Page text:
In the KJV the word that is translated as substance is "ὑπόστασις" (hypostasis). In Greek the word hypostasis literally means "to stand (-stasis) under (hypo-)". It means it is the thing that supports or is the source of everything. In philosophy hypostasis is the fundamental substance of reality. It is the thing that makes up everything.

But it can also mean to possess a claim, or to have title (or a deed) to a guaranteed agreement. It entitles someone to what is guaranteed under the particular agreement. (We still use this idea in modern English. If someone has a legal claim that can be heard in court, we say they "have standing". They have standing under the law to claim something such as property, or redress of wrongs.)

So another way of (very loosely) translating Hebrews 11:1 could be,

Our faithfulness gives us standing to actively wait for the proof of things that we cannot see.

Or it could be translated (again very loosely) as,

Our faith is the fundamental substance of reality that we trust gives proof of the things we cannot see [such as God].

So, how does that change the way we talk about faith and what it means "to have faith"? That is the question.

Thursday, December 24, 2020

A Different Nativity Story

I wanted to tell a slightly different nativity story. The Bible itself has very little written about the birth of Jesus. It doesn't even mention what time of year it happened. Over the years small additions to the story have been added to help flesh it out. But those were just assumptions created in later European culture. Because of this, and also because of translations issues, a number of items have become part of our "collective memory" about the nativity. For example the assumption that Jesus was born in a stable or barn, even though the Bible never says that. In some cases entire stories have been invented hinging on the mistranslation of a single word.

So I wrote this as an alternative nativity story. Some of the things included are my own interpolations, but in many cases I tried to use the best historical understanding that we have. In some places I have tried to use different words than is normal to make you pause and actually think about what is being said.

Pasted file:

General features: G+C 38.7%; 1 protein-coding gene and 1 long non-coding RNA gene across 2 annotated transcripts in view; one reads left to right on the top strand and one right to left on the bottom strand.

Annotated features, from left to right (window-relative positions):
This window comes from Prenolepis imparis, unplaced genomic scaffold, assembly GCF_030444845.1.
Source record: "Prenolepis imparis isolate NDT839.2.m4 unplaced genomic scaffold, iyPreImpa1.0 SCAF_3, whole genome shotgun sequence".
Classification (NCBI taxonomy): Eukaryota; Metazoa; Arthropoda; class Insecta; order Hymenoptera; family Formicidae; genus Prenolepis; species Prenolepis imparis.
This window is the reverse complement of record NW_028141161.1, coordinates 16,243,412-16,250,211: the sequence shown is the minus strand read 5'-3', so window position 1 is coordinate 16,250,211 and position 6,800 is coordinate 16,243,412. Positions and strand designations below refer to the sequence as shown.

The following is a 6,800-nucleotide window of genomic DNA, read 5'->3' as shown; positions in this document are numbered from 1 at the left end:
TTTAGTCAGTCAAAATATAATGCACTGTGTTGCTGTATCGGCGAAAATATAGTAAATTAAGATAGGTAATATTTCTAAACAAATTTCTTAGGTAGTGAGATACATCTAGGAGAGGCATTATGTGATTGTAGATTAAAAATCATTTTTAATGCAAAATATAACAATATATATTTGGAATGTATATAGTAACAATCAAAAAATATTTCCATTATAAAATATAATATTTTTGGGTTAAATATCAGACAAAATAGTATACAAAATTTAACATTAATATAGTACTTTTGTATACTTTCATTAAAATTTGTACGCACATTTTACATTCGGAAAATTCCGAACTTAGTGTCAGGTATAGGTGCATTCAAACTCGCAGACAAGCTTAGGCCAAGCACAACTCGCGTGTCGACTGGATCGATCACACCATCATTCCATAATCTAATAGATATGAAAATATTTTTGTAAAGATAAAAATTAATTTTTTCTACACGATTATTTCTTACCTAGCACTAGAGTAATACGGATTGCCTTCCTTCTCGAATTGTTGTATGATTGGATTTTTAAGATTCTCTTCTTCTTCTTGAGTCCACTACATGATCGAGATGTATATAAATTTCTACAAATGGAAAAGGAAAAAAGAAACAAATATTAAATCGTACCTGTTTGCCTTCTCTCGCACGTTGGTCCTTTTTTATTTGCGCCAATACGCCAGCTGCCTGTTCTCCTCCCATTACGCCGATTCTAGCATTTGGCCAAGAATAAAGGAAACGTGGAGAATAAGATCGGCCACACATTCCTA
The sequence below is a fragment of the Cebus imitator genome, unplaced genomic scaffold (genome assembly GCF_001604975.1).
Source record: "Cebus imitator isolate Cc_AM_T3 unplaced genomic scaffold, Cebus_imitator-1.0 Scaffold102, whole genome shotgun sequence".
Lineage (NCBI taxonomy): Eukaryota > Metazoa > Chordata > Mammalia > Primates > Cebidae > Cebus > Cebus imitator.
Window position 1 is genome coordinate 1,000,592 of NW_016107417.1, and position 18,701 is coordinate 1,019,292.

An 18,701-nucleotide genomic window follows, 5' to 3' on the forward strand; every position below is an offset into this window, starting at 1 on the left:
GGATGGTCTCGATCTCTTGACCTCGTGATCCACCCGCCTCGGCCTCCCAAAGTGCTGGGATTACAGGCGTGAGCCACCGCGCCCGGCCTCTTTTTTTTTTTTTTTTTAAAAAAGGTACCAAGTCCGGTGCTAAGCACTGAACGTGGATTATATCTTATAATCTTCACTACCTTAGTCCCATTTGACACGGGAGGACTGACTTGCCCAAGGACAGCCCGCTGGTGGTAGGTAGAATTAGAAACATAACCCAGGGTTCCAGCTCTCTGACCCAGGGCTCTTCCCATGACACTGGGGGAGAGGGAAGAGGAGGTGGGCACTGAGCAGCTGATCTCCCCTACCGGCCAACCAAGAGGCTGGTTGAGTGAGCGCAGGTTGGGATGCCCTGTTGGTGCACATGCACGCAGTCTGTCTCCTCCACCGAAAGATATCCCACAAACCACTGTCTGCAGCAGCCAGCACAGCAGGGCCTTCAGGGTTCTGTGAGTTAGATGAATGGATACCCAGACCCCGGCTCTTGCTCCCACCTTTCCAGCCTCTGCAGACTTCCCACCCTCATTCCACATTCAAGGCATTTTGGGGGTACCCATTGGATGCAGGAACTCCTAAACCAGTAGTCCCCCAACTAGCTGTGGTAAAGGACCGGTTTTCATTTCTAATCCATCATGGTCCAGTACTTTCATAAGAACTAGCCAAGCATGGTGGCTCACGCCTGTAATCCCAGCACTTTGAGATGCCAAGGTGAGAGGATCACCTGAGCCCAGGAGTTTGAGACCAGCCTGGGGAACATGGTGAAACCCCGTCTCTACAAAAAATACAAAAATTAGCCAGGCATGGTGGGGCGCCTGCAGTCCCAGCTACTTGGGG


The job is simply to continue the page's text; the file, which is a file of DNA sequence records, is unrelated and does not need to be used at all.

More than two thousand years ago a young couple about to be married had an unexpected surprise. It turned out that the soon-to-be-wife was pregnant. In their small community in Galilee this would have been quite a scandal, and in the culture at the time the shame of having a child out of wedlock would have followed her throughout her life. For her, while it was still a surprise, she had been warned about her coming pregnancy by an angel. In a great act of faith she accepted what the angel told her and said that she would be the Lord's servant. For the next few months she stayed with her cousin who also had a miraculous experience and received a promise that after many years of infertility she too would have a child. Together they rejoiced in what they had been called to do.

After several months Mary traveled back to her home and to her waiting fiance. The soon-to-be-husband and unknowing soon-to-be-new-adoptive-father found out that his soon-to-be-wife was pregnant, in a very impossible way, with what people would say was his first child. But he knew differently because he was a man of honor. After some thought he decided to do the honorable thing, as demanded by his culture, and break off the engagement. Being a kind, though honorable man, he didn't want to make a public display and wanted to keep everything "private". But again God interceded. In a dream an angel commanded him to ignore the honor based values taught to him by his culture, and to do a more holy thing so that a greater good could be done.

Joseph may have been a man of honor, but he was also a man of faith. He accepted what God had commanded him to do and married the woman who would come to be known as the Mother of God.